Dry tea, curled like a brown-’n-gold bi lo chun and an aroma like baking cookies or hot creamed corn, made me hungry. Liquor also smells like sweet pastry, but flavor is more earthy, mushroomy, with a little tobacco bite on the tongue, slight astringency. Next time I might try using less tea or making the first steep shorter — 1:30 might be just fine.

Yipes! Second steep just as strong. I should weigh the tea next time. Since it is curled up, it’s easy to use too much. Fragrance of 2nd brew is nice brown sugar and the liquor taste has less pungency than the first round. AND a passable 3rd steep — this is some powerful tea!

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Note: I’m open to offers to swap tea samples. If you can’t message me, just comment on one of my tea notes, and I’ll respond.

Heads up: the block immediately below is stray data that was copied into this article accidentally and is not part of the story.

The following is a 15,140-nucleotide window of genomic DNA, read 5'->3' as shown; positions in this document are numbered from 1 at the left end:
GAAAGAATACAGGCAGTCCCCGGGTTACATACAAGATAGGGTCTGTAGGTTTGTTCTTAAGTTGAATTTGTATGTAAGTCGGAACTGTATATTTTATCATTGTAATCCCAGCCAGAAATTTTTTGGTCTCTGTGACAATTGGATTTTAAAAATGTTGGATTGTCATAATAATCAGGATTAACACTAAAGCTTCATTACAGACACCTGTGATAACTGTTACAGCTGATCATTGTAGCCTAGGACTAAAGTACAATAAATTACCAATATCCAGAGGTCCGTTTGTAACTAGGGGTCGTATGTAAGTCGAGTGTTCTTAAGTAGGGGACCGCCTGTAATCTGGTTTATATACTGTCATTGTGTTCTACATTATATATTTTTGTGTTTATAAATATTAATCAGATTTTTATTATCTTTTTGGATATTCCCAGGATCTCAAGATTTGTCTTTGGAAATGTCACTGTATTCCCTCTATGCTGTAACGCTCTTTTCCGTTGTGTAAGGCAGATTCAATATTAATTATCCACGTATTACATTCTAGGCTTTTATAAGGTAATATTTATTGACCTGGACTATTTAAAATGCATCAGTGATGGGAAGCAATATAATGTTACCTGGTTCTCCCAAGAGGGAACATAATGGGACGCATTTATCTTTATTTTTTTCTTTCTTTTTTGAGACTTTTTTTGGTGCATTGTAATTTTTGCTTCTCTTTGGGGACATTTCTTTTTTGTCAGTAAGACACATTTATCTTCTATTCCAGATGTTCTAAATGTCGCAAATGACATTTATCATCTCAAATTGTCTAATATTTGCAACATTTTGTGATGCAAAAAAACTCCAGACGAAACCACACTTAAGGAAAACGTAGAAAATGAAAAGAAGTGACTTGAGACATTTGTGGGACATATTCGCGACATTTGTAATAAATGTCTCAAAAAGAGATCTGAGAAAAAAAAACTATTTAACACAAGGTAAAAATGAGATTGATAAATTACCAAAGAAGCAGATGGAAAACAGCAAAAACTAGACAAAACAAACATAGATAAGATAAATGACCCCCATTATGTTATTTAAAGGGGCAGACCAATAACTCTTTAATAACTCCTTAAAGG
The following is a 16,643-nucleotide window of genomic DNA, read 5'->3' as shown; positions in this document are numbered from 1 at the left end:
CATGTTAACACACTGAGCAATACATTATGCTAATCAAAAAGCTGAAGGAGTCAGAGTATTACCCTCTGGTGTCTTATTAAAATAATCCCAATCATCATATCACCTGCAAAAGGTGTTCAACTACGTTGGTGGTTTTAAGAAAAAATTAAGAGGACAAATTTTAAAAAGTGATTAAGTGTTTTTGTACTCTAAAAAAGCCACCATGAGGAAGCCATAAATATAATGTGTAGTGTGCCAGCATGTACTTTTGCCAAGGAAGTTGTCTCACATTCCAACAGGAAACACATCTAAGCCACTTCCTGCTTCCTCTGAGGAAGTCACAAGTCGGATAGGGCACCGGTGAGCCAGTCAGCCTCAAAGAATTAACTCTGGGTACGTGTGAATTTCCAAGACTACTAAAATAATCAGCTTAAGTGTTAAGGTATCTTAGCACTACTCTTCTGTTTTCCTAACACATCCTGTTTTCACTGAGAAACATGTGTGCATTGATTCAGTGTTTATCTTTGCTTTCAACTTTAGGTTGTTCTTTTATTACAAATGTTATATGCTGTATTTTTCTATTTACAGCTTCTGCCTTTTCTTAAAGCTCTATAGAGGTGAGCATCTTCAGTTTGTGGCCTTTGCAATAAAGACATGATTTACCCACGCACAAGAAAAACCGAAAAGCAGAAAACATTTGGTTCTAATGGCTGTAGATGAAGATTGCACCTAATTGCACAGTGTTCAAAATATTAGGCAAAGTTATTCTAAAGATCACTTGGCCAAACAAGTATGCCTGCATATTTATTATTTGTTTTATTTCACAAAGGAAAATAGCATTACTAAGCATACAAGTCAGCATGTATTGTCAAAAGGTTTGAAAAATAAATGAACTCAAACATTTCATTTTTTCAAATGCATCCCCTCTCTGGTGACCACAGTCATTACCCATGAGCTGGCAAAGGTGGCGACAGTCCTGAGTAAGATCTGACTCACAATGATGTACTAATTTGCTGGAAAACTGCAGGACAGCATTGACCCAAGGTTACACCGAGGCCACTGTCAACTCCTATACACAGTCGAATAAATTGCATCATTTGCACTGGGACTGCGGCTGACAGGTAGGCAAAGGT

I am fascinated and deeply impressed by the artistry and skill which coaxes such an array of qualities from one species of leaf. In 2009, I founded San Antonio Tea & Herb Enthusiasts. In 2014, a move to Southern California creates both upheaval and new horizons. The best part is that now I live quite close to my son and his family.

For intimate tastings with a small gathering, I’m practicing Asian-style tea service along the lines of Chinese gongfu cha. It is a joy to share good tea!

The most recent sign of my conversion to the deeply-steeped side: I’ve turned three large file boxes into “tea humidors” for aging pu-erh cakes and bricks at 65% humidity. Remote sensors within the “pumidors” relay the temperature and humidity readings to a base station on my desk. It satisfies my scientist aspect and keeps tea pretty well, too.


Southern California, USA



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